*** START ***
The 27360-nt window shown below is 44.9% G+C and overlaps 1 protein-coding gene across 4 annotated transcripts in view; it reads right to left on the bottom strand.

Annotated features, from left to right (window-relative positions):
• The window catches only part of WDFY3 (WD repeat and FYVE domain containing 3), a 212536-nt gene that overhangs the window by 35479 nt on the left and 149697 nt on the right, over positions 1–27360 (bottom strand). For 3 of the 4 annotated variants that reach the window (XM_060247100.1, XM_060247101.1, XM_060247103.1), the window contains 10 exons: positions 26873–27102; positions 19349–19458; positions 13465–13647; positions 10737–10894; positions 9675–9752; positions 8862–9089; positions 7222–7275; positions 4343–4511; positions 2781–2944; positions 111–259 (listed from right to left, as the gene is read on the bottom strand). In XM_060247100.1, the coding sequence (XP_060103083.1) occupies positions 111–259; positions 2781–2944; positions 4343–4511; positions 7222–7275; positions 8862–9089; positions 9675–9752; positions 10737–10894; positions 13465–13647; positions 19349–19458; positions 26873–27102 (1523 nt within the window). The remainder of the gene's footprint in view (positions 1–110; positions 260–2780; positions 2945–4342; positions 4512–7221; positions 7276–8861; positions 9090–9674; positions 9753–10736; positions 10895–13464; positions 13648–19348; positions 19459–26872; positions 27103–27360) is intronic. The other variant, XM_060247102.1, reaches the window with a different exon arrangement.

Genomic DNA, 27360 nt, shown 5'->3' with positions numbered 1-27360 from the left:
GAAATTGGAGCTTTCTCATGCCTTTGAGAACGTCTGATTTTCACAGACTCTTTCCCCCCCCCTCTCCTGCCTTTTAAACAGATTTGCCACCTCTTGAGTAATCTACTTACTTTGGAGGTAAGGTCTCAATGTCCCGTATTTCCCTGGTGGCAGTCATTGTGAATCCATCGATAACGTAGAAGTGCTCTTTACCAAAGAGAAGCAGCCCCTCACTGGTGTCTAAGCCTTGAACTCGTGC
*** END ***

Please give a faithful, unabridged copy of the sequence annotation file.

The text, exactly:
The 27360-nt window shown below is 44.9% G+C and overlaps 1 protein-coding gene across 4 annotated transcripts in view; it reads right to left on the bottom strand.

Annotated features, from left to right (window-relative positions):
• The window catches only part of WDFY3 (WD repeat and FYVE domain containing 3), a 212536-nt gene that overhangs the window by 35479 nt on the left and 149697 nt on the right, over positions 1–27360 (bottom strand). For 3 of the 4 annotated variants that reach the window (XM_060247100.1, XM_060247101.1, XM_060247103.1), the window contains 10 exons: positions 26873–27102; positions 19349–19458; positions 13465–13647; positions 10737–10894; positions 9675–9752; positions 8862–9089; positions 7222–7275; positions 4343–4511; positions 2781–2944; positions 111–259 (listed from right to left, as the gene is read on the bottom strand). In XM_060247100.1, the coding sequence (XP_060103083.1) occupies positions 111–259; positions 2781–2944; positions 4343–4511; positions 7222–7275; positions 8862–9089; positions 9675–9752; positions 10737–10894; positions 13465–13647; positions 19349–19458; positions 26873–27102 (1523 nt within the window). The remainder of the gene's footprint in view (positions 1–110; positions 260–2780; positions 2945–4342; positions 4512–7221; positions 7276–8861; positions 9090–9674; positions 9753–10736; positions 10895–13464; positions 13648–19348; positions 19459–26872; positions 27103–27360) is intronic. The other variant, XM_060247102.1, reaches the window with a different exon arrangement.

Genomic DNA, 27360 nt, shown 5'->3' with positions numbered 1-27360 from the left:
GAAATTGGAGCTTTCTCATGCCTTTGAGAACGTCTGATTTTCACAGACTCTTTCCCCCCCCCTCTCCTGCCTTTTAAACAGATTTGCCACCTCTTGAGTAATCTACTTACTTTGGAGGTAAGGTCTCAATGTCCCGTATTTCCCTGGTGGCAGTCATTGTGAATCCATCGATAACGTAGAAGTGCTCTTTACCAAAGAGAAGCAGCCCCTCACTGGTGTCTAAGCCTTGAACTCGTGC